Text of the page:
The CR-1 Visa is the "best" visa that a couple married less than two years can get (if married for longer than 2 years, the couple can file for an IR-1 which doesn't have a "conditional" period of residence, but instead confers immediate permanent residence to the holder). However, given the lengthy processing times at most USCIS service centers; it is a protracted process that can be frustrating. The upshot of this is that all of the adjustment of status work is done before the foreign spouse enters the US. Thus, from the moment the foreign spouse enters the United States he or she is legally entitled to work and will not have to adjust his or her status in order to remain in the United States.
Overview of the CR-1 Visa process
The process for applying for a CR-1 visa is somewhat complicated. The first step is to file an immigration petition for the foreign spouse. This will involve gathering substantial amounts of information about both the foreign spouse and the U.S. citizen spouse.
The immigration petition should be filed with one of the two (2) USCIS regional service centers responsible for processing such petitions: the Vermont Service Center or the California Service Center. Which service center you should file the immigration petition with depends on the state where you live.
After you receive a formal USCIS receipt or equivalent proof that you have filed the immigration petition, you can then file a CR-1 visa petition with the USCIS' National Benefits Center ("NBC"). Unlike other immigration petitions (including K1 visa petitions), the National Benefits Center processes all CR-1 visa applications in the United States, so your CR-1 visa petition will go there regardless of where you live in the United States.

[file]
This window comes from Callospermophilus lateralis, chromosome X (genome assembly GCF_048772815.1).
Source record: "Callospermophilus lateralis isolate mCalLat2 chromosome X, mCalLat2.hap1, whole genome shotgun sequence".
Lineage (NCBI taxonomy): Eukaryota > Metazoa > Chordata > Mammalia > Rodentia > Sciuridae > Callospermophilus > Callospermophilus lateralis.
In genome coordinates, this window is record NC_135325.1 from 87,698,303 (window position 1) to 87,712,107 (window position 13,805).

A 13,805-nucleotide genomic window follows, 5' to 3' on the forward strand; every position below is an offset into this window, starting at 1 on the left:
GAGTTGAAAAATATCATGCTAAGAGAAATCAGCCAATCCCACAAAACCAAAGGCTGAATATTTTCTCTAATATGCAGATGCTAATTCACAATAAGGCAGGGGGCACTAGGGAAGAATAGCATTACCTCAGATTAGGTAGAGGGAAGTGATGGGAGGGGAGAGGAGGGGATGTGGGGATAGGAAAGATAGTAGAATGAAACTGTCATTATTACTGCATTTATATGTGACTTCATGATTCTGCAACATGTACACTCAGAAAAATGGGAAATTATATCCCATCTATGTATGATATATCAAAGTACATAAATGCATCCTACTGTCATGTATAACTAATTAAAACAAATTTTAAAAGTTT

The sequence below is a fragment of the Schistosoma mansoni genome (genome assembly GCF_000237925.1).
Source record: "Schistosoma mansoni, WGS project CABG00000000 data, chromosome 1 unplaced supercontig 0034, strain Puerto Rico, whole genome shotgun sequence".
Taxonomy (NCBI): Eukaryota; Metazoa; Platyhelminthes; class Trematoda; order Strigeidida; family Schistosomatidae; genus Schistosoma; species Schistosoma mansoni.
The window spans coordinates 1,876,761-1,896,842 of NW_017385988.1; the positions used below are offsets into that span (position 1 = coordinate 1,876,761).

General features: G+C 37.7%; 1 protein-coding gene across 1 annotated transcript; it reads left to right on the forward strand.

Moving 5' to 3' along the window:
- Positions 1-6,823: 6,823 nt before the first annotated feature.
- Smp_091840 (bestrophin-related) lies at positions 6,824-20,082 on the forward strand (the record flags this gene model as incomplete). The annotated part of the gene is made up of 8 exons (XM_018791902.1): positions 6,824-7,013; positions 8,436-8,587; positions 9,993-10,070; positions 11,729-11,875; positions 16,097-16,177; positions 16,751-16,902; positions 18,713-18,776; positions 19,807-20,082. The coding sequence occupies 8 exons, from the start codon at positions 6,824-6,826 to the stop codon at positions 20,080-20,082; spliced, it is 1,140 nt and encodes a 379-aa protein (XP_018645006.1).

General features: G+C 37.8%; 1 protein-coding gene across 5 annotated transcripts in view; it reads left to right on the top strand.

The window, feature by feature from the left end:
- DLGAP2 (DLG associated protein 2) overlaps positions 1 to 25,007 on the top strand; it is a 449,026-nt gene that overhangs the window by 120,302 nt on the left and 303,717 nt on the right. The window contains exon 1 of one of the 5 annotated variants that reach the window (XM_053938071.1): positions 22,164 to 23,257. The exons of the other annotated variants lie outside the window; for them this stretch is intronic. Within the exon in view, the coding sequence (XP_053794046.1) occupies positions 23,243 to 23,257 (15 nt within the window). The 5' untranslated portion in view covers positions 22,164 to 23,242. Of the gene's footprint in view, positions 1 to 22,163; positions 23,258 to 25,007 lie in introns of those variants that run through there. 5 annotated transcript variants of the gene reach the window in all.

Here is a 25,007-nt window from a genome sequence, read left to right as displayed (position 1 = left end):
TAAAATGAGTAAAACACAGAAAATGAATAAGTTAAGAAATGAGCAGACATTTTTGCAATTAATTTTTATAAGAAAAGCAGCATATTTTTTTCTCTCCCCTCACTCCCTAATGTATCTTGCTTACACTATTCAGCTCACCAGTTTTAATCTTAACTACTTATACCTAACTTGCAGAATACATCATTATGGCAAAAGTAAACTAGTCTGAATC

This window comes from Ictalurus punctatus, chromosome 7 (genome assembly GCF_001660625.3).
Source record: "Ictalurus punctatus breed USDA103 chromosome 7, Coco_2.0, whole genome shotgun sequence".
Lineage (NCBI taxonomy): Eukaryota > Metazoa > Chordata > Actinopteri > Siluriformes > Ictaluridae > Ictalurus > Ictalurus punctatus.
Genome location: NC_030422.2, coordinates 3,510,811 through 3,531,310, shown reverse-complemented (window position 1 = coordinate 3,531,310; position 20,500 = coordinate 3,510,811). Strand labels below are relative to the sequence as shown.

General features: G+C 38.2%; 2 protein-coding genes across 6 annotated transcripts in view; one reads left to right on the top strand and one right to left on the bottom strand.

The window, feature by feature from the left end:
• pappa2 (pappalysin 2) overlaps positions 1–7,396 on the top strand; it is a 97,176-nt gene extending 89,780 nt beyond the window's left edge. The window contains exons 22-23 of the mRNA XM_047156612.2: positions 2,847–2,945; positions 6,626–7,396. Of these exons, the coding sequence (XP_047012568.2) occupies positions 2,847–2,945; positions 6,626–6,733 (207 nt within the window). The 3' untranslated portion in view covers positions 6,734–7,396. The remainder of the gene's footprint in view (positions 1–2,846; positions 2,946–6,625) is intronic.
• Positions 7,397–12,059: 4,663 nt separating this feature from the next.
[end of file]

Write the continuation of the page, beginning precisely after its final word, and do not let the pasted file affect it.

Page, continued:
After the NBC processes and approves your CR-1 visa petition, it will forward it to the National Visa Center ("NVC"). The NVC will in turn forward it on to the relevant consulate. Your spouse (and their/your minor children) will have to attend a visa interview at that consulate (technically, you do not have to attend the interview, although it is best if you do). At the consular interview, the interviewing officer usually will focus on verifying the bona fide nature of your relationship with your spouse and on your ability to support your spouse and their/your children if they are admitted to the United States. However, other issues can arise if your spouse has ever had any immigration issues in the United States or if they have any kind of criminal history.
Once your spouse has been granted a CR-1 visa, they will be able to come live with you in the United States, and because the CR-1 is a "multiple-entry" visa, they can travel using it.
Can a CR-1 Visa spouse work?
Yes, the CR-1 Visa Spouse will be able to work upon entry into the United States. In fact, their stamped passport acts as a temporary, "green card", until a permanent one is issued 2-3 month later.
Can a CR-1 Visa spouse travel outside the US?
Yes, you are free to travel outside U.S. No advance parole necessary for travel outside the U.S. CR-1 visas are valid in perpetuity.